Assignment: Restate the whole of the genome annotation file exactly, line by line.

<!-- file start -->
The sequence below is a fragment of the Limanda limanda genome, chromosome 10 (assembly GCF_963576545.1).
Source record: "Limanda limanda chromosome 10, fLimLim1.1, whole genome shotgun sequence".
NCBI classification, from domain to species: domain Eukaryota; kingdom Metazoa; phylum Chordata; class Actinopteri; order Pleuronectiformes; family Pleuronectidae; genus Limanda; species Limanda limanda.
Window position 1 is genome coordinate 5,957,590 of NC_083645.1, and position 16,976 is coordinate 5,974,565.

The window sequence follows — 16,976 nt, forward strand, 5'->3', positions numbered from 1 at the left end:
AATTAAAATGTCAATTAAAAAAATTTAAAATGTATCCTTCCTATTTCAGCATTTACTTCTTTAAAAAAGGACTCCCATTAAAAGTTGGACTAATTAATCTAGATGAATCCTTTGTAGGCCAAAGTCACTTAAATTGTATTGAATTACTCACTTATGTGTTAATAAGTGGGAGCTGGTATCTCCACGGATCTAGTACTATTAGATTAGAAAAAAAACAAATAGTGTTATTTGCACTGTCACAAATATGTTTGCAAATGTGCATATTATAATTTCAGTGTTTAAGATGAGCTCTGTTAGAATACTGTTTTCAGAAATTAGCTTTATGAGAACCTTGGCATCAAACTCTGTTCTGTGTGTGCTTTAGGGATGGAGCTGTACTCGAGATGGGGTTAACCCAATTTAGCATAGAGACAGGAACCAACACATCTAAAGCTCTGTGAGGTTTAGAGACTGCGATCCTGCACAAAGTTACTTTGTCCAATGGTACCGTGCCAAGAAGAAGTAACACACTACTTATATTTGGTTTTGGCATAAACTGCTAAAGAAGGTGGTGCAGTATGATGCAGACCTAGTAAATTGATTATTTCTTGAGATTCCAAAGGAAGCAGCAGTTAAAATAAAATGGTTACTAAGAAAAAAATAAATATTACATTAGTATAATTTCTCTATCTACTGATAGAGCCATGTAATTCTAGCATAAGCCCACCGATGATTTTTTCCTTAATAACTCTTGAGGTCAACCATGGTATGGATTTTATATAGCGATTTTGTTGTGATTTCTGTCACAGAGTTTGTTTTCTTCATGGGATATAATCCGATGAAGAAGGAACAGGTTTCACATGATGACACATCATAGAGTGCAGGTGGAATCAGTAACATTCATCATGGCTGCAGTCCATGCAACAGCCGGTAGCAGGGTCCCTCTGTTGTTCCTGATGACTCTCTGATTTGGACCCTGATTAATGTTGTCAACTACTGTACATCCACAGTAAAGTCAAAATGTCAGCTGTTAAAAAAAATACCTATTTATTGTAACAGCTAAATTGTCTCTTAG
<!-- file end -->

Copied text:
The sequence below is a fragment of the Limanda limanda genome, chromosome 10 (assembly GCF_963576545.1).
Source record: "Limanda limanda chromosome 10, fLimLim1.1, whole genome shotgun sequence".
NCBI classification, from domain to species: domain Eukaryota; kingdom Metazoa; phylum Chordata; class Actinopteri; order Pleuronectiformes; family Pleuronectidae; genus Limanda; species Limanda limanda.
Window position 1 is genome coordinate 5,957,590 of NC_083645.1, and position 16,976 is coordinate 5,974,565.

The window sequence follows — 16,976 nt, forward strand, 5'->3', positions numbered from 1 at the left end:
AATTAAAATGTCAATTAAAAAAATTTAAAATGTATCCTTCCTATTTCAGCATTTACTTCTTTAAAAAAGGACTCCCATTAAAAGTTGGACTAATTAATCTAGATGAATCCTTTGTAGGCCAAAGTCACTTAAATTGTATTGAATTACTCACTTATGTGTTAATAAGTGGGAGCTGGTATCTCCACGGATCTAGTACTATTAGATTAGAAAAAAAACAAATAGTGTTATTTGCACTGTCACAAATATGTTTGCAAATGTGCATATTATAATTTCAGTGTTTAAGATGAGCTCTGTTAGAATACTGTTTTCAGAAATTAGCTTTATGAGAACCTTGGCATCAAACTCTGTTCTGTGTGTGCTTTAGGGATGGAGCTGTACTCGAGATGGGGTTAACCCAATTTAGCATAGAGACAGGAACCAACACATCTAAAGCTCTGTGAGGTTTAGAGACTGCGATCCTGCACAAAGTTACTTTGTCCAATGGTACCGTGCCAAGAAGAAGTAACACACTACTTATATTTGGTTTTGGCATAAACTGCTAAAGAAGGTGGTGCAGTATGATGCAGACCTAGTAAATTGATTATTTCTTGAGATTCCAAAGGAAGCAGCAGTTAAAATAAAATGGTTACTAAGAAAAAAATAAATATTACATTAGTATAATTTCTCTATCTACTGATAGAGCCATGTAATTCTAGCATAAGCCCACCGATGATTTTTTCCTTAATAACTCTTGAGGTCAACCATGGTATGGATTTTATATAGCGATTTTGTTGTGATTTCTGTCACAGAGTTTGTTTTCTTCATGGGATATAATCCGATGAAGAAGGAACAGGTTTCACATGATGACACATCATAGAGTGCAGGTGGAATCAGTAACATTCATCATGGCTGCAGTCCATGCAACAGCCGGTAGCAGGGTCCCTCTGTTGTTCCTGATGACTCTCTGATTTGGACCCTGATTAATGTTGTCAACTACTGTACATCCACAGTAAAGTCAAAATGTCAGCTGTTAAAAAAAATACCTATTTATTGTAACAGCTAAATTGTCTCTTAG